In the Bible, God usually intervenes through instructing humans do to something, and humans have free will. I believe that God nudged people to intervene to protect me, but they chose not to listen. However, God also nudged other people to offer me hope, and they did. If they had not, then I would not be the person I am today. I would not have warmth and compassion without having known it from loving teachers and others who showed me kindness. I believe that those kindnesses were gifts from God.

Also, God made me strong. I believe that He knew what I was being born into, so He gave me the gift of dissociation, and He made me with a very strong will to live. He also gave me the gift of healing, which was Jesus’ first job description – the healer of broken hearts. (See Isaiah 61:1 and Luke 4:18.)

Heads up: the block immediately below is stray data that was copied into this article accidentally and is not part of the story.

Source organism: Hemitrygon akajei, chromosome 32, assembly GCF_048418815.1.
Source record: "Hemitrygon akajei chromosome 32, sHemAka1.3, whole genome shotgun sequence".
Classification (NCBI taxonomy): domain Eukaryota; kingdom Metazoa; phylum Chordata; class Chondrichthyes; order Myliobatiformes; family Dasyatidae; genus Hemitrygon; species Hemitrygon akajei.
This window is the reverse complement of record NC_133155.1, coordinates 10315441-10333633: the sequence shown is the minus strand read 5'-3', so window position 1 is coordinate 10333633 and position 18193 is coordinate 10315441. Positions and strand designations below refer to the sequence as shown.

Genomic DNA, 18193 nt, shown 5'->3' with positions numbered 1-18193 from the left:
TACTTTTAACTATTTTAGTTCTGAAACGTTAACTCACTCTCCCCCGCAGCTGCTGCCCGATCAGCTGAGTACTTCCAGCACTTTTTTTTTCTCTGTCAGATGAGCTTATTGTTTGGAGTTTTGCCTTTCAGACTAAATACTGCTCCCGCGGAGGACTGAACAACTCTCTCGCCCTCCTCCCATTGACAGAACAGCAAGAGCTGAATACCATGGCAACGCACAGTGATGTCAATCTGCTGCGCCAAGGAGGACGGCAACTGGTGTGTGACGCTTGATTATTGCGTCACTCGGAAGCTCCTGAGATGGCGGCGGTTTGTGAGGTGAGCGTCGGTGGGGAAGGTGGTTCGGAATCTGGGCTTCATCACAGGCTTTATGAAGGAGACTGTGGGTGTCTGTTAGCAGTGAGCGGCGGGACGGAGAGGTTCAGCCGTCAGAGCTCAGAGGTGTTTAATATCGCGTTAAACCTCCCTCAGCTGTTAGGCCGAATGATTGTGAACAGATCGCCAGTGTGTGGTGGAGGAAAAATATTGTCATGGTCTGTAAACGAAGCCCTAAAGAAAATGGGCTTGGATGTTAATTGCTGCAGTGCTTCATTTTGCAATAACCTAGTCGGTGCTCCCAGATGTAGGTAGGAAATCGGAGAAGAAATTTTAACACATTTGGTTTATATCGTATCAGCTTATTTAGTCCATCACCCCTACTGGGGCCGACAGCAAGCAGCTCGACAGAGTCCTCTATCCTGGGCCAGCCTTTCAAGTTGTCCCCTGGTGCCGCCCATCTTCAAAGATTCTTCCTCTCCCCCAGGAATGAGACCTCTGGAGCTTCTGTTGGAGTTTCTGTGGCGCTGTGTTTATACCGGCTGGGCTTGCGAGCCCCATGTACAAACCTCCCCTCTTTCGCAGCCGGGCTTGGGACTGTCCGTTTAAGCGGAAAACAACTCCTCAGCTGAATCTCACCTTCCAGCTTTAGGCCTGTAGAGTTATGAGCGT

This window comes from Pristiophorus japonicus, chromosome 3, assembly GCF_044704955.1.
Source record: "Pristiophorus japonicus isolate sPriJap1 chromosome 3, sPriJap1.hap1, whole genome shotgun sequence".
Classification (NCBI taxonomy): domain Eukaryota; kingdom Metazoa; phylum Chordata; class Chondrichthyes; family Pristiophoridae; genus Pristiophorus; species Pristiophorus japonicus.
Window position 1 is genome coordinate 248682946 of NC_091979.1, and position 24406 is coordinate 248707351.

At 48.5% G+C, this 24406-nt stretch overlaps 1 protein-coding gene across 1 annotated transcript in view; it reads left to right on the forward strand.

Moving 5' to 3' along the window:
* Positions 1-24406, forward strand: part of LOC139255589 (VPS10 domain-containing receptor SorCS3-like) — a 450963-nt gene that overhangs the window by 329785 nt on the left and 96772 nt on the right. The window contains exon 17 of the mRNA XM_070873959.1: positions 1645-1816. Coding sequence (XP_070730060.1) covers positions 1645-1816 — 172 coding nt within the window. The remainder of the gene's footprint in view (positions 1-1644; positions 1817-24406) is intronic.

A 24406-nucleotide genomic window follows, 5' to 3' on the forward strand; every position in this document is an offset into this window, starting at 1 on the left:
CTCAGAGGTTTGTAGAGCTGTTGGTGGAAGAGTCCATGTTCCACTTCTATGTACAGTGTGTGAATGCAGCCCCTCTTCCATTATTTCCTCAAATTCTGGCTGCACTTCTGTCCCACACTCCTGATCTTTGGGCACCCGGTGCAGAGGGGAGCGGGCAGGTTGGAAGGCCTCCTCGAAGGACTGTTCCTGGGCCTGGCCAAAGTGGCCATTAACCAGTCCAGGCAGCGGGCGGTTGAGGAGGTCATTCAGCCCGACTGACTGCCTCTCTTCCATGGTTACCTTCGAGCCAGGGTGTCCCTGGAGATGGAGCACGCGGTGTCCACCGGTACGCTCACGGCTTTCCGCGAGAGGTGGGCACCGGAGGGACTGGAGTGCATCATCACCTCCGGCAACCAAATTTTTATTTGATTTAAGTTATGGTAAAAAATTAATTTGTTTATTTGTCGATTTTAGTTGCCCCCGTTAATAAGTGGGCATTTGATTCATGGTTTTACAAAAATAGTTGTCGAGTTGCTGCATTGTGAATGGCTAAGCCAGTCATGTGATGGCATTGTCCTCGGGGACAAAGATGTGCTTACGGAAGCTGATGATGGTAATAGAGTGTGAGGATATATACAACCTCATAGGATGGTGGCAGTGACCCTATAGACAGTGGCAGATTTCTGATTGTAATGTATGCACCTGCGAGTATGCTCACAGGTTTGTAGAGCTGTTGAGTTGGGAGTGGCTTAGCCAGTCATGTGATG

So, I have found a way to make peace with my view of God and where He fits into my Christian understanding of who God is. Because I was so broken, I experienced deeper healing than most people will ever know. Because I have experienced deeper healing, I have a much deeper appreciation of God’s power.

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Photo credit: Lynda Bernhardt